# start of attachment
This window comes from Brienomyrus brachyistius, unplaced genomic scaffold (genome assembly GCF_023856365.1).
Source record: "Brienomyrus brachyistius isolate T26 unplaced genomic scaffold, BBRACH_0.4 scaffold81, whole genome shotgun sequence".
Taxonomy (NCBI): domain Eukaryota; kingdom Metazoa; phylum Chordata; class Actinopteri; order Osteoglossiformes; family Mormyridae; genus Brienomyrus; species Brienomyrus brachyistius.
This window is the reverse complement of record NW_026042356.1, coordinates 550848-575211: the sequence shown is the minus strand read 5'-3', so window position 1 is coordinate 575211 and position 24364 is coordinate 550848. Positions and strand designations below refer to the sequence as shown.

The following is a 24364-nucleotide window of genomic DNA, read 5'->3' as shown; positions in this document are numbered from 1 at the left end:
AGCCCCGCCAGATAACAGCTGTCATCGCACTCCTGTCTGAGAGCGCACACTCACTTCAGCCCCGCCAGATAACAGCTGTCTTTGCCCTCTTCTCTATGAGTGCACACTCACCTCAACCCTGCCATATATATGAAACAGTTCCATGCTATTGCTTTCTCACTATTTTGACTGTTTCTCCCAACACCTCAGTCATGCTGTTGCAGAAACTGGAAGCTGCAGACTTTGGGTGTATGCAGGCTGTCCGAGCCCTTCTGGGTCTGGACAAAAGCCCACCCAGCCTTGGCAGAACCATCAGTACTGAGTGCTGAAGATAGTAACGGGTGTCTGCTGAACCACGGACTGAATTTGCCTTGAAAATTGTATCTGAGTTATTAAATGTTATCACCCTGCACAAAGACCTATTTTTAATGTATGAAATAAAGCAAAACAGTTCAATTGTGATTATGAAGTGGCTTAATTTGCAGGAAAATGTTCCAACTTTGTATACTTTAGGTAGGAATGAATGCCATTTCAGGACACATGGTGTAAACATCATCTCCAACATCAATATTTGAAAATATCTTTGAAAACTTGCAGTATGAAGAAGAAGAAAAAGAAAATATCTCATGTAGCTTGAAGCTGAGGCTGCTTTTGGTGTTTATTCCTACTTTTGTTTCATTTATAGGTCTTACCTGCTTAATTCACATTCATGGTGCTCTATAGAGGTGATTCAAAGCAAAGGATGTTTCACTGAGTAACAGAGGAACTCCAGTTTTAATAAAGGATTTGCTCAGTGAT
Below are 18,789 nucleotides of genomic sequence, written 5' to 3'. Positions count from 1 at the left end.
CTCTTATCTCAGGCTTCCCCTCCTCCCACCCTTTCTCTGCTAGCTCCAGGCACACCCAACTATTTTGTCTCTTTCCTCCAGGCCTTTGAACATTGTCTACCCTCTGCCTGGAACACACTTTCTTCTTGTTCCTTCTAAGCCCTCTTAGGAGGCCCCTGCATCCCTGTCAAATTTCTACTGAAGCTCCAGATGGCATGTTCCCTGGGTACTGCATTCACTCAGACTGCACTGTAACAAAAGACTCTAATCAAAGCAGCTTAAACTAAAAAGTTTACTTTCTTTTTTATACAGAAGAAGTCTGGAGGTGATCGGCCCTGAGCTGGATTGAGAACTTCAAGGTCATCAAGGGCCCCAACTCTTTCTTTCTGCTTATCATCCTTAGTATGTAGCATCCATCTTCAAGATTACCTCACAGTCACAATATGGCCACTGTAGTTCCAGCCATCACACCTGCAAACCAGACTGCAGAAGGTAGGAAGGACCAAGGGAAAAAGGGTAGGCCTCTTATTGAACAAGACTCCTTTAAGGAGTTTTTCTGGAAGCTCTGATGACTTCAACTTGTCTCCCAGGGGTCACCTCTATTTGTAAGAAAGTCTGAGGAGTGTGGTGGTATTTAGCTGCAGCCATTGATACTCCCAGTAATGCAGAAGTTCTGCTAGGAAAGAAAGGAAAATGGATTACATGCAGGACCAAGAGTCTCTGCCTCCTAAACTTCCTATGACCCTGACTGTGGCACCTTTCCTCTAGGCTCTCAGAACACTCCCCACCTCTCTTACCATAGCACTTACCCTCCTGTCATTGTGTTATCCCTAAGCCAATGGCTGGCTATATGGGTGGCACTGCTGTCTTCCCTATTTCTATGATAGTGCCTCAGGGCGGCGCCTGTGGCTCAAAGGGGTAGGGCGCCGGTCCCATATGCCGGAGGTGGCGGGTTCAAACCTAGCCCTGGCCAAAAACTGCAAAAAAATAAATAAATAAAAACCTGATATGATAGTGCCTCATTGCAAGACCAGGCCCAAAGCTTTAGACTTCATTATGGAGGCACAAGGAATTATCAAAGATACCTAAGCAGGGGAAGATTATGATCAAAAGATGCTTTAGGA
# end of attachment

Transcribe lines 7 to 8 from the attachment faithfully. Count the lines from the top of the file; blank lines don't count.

Below are 18,789 nucleotides of genomic sequence, written 5' to 3'. Positions count from 1 at the left end.
CTCTTATCTCAGGCTTCCCCTCCTCCCACCCTTTCTCTGCTAGCTCCAGGCACACCCAACTATTTTGTCTCTTTCCTCCAGGCCTTTGAACATTGTCTACCCTCTGCCTGGAACACACTTTCTTCTTGTTCCTTCTAAGCCCTCTTAGGAGGCCCCTGCATCCCTGTCAAATTTCTACTGAAGCTCCAGATGGCATGTTCCCTGGGTACTGCATTCACTCAGACTGCACTGTAACAAAAGACTCTAATCAAAGCAGCTTAAACTAAAAAGTTTACTTTCTTTTTTATACAGAAGAAGTCTGGAGGTGATCGGCCCTGAGCTGGATTGAGAACTTCAAGGTCATCAAGGGCCCCAACTCTTTCTTTCTGCTTATCATCCTTAGTATGTAGCATCCATCTTCAAGATTACCTCACAGTCACAATATGGCCACTGTAGTTCCAGCCATCACACCTGCAAACCAGACTGCAGAAGGTAGGAAGGACCAAGGGAAAAAGGGTAGGCCTCTTATTGAACAAGACTCCTTTAAGGAGTTTTTCTGGAAGCTCTGATGACTTCAACTTGTCTCCCAGGGGTCACCTCTATTTGTAAGAAAGTCTGAGGAGTGTGGTGGTATTTAGCTGCAGCCATTGATACTCCCAGTAATGCAGAAGTTCTGCTAGGAAAGAAAGGAAAATGGATTACATGCAGGACCAAGAGTCTCTGCCTCCTAAACTTCCTATGACCCTGACTGTGGCACCTTTCCTCTAGGCTCTCAGAACACTCCCCACCTCTCTTACCATAGCACTTACCCTCCTGTCATTGTGTTATCCCTAAGCCAATGGCTGGCTATATGGGTGGCACTGCTGTCTTCCCTATTTCTATGATAGTGCCTCAGGGCGGCGCCTGTGGCTCAAAGGGGTAGGGCGCCGGTCCCATATGCCGGAGGTGGCGGGTTCAAACCTAGCCCTGGCCAAAAACTGCAAAAAAATAAATAAATAAAAACCTGATATGATAGTGCCTCATTGCAAGACCAGGCCCAAAGCTTTAGACTTCATTATGGAGGCACAAGGAATTATCAAAGATACCTAAGCAGGGGAAGATTATGATCAAAAGATGCTTTAGGA